State Panel Accuses Montgomery of More Campaign Violations
Former City Councilman Scott Montgomery, who resigned after pleading guilty to criminal conflict of interest charges, now faces a new set of allegations that he once approved a permit for a Moorpark company that had donated to his campaign fund.
According to the state’s Fair Political Practices Commission, then-Councilman Montgomery voted in 1994 to approve a special use permit for A-C Construction after the company and its president had donated a total of $500 to Montgomery’s election campaign.
Two days after the vote, Montgomery’s campaign received an additional $1,000 from the company, the commission alleges.
The accusations are just one part of the current case against Montgomery, once an influential voice on the Moorpark City Council.
The commission has charged Montgomery with 22 violations of state election law, most concerning his alleged failure to disclose the source of some campaign contributions. The next hearing in the case is tentatively scheduled for April 18.
Montgomery declined to discuss the allegations concerning A-C Construction.
“I’m not going to have any comment on it until after the case is heard,” he said.
Stephen Anderson, A-C Construction’s president, said his company has made a point of donating to numerous political campaigns in Moorpark over the years and that the contributions to Montgomery were not intended to influence the councilman’s vote.
“Of course not,” he said. “I contribute to everybody’s fund.”
In June 1996, a Ventura County Superior Court judge sentenced Montgomery to one day in jail and three years’ probation on criminal conflict of interest charges for taking a $3,500 loan from a Moorpark businessman and then voting on a contract between the man’s garbage-hauling company and the city.
Montgomery initially pleaded guilty to the charges in October 1995, then tried unsuccessfully to change his plea, saying that he had been coerced.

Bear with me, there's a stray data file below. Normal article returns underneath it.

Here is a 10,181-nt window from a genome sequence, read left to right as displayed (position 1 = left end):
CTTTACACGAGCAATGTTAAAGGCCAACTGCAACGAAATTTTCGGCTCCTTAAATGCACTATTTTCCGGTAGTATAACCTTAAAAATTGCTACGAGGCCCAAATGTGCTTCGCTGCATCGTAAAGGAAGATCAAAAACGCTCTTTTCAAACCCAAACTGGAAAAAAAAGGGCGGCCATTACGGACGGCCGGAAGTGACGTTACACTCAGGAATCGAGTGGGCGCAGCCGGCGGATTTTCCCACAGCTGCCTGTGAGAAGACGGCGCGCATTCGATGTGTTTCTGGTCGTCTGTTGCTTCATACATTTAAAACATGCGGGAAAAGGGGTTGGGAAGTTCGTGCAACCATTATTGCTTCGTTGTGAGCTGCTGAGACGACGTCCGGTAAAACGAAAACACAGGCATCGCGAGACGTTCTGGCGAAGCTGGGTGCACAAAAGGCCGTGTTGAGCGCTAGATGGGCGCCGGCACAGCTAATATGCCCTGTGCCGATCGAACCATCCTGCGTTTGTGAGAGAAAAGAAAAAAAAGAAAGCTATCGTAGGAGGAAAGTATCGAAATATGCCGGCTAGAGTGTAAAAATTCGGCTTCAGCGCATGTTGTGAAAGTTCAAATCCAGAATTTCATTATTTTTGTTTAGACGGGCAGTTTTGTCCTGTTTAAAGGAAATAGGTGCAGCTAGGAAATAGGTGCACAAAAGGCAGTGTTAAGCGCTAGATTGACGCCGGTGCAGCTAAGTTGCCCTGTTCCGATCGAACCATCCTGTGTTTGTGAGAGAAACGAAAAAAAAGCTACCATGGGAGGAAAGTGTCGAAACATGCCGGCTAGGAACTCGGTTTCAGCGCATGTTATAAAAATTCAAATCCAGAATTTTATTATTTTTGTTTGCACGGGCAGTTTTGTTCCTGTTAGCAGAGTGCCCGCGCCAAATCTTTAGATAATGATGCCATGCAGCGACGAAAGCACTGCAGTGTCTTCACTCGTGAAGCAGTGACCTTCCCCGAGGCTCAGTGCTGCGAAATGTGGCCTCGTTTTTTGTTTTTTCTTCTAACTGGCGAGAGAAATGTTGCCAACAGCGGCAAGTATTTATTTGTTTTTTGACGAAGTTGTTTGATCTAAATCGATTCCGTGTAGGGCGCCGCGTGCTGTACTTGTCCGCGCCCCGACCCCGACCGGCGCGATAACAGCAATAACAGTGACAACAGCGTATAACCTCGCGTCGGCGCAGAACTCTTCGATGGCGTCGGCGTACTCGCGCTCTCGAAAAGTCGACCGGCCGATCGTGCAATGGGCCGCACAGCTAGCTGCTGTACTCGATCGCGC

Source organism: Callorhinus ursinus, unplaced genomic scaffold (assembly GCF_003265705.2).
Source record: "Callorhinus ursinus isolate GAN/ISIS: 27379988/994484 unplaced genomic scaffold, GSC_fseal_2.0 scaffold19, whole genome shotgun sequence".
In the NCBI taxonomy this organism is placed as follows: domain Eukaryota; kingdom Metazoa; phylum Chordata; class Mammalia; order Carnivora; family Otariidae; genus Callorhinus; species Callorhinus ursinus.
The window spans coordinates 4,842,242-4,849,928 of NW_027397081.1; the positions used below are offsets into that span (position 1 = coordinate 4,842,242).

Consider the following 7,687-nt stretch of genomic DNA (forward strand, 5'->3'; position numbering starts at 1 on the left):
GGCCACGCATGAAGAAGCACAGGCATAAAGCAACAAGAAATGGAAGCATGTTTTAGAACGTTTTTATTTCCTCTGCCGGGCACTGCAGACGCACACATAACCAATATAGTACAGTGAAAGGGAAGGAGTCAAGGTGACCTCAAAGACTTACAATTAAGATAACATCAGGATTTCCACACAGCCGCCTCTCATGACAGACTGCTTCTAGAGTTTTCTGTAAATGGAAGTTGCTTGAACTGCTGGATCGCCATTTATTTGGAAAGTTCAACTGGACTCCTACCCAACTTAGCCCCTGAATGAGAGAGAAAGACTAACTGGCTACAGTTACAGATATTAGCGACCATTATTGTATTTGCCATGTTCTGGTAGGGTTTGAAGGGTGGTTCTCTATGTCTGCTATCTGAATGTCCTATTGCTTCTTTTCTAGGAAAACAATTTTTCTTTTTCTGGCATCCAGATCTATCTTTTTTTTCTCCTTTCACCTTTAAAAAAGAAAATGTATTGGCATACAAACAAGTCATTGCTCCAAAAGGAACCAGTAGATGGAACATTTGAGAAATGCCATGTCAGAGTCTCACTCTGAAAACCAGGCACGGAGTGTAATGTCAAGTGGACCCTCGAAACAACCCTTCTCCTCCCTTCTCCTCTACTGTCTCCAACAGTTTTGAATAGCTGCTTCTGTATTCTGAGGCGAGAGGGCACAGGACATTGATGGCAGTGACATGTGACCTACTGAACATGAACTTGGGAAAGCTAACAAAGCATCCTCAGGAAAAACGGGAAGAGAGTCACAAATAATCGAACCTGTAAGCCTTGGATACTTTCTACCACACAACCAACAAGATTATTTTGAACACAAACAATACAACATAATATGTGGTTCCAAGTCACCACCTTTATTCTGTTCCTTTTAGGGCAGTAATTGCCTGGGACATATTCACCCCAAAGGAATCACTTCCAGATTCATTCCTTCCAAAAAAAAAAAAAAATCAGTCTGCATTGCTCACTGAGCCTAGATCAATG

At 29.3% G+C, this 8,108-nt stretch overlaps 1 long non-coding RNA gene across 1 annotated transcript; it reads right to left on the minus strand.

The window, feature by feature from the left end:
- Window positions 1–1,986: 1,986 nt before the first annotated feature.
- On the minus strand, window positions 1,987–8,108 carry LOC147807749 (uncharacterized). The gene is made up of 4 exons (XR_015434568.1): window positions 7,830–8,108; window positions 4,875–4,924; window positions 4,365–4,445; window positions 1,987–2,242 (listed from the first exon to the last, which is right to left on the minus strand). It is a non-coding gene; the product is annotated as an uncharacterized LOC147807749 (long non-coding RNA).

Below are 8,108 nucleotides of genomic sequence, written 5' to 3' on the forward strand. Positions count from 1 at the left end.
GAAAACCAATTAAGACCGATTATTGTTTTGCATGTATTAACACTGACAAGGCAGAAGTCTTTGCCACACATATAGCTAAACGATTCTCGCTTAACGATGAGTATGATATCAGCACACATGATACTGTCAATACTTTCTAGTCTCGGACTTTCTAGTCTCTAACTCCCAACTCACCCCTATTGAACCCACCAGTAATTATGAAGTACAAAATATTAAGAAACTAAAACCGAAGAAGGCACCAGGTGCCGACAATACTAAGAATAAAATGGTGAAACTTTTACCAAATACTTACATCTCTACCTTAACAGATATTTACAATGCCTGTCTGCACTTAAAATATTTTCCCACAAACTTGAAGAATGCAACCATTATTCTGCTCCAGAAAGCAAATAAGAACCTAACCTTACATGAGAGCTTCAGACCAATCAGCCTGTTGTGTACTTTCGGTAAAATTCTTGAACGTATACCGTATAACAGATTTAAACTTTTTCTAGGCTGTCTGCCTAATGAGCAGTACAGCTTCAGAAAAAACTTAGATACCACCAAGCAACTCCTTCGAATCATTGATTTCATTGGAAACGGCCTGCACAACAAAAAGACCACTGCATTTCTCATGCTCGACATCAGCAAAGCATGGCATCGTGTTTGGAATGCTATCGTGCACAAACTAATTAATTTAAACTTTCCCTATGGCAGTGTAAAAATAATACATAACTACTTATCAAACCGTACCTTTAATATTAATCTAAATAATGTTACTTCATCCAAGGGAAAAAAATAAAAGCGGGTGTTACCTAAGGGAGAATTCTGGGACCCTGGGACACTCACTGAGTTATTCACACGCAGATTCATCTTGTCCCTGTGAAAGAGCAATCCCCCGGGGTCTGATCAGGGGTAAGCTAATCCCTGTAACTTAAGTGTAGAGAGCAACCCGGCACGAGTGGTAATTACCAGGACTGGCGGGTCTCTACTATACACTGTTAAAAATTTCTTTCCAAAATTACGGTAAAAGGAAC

The commission’s charges, filed separately from the Superior Court case, are not criminal in nature and carry the threat of fines, not jail time.
Deputy Dist. Atty Mark Aveis, who prosecuted the criminal case against Montgomery, said that he did not remember whether the details concerning A-C Construction surfaced during his office’s investigation.
He declined to speculate whether the A-C Construction accusations could provide grounds for a criminal case.
“I wouldn’t want to comment on whether there’s a violation,” he said.
Although the commission’s outline of the case, written by enforcement counsel Mark Morodomi, says that Montgomery voted to give A-C Construction a special use permit, the actual vote was more complex.
The company had asked for city permission to store recreational vehicles on its Spring Road site, according to a Moorpark city staff report dated Sept. 28, 1994.
In the report, Jaime Aguilera, then the city’s director of community development, told the City Council that he planned to grant the request.
If council members had any comments or changes to Aguilera’s conditions of approval, they could submit them at the Oct. 5 meeting.
Instead, all five council members, including Montgomery, voted to receive and file Aguilera’s report, allowing the approval to go through.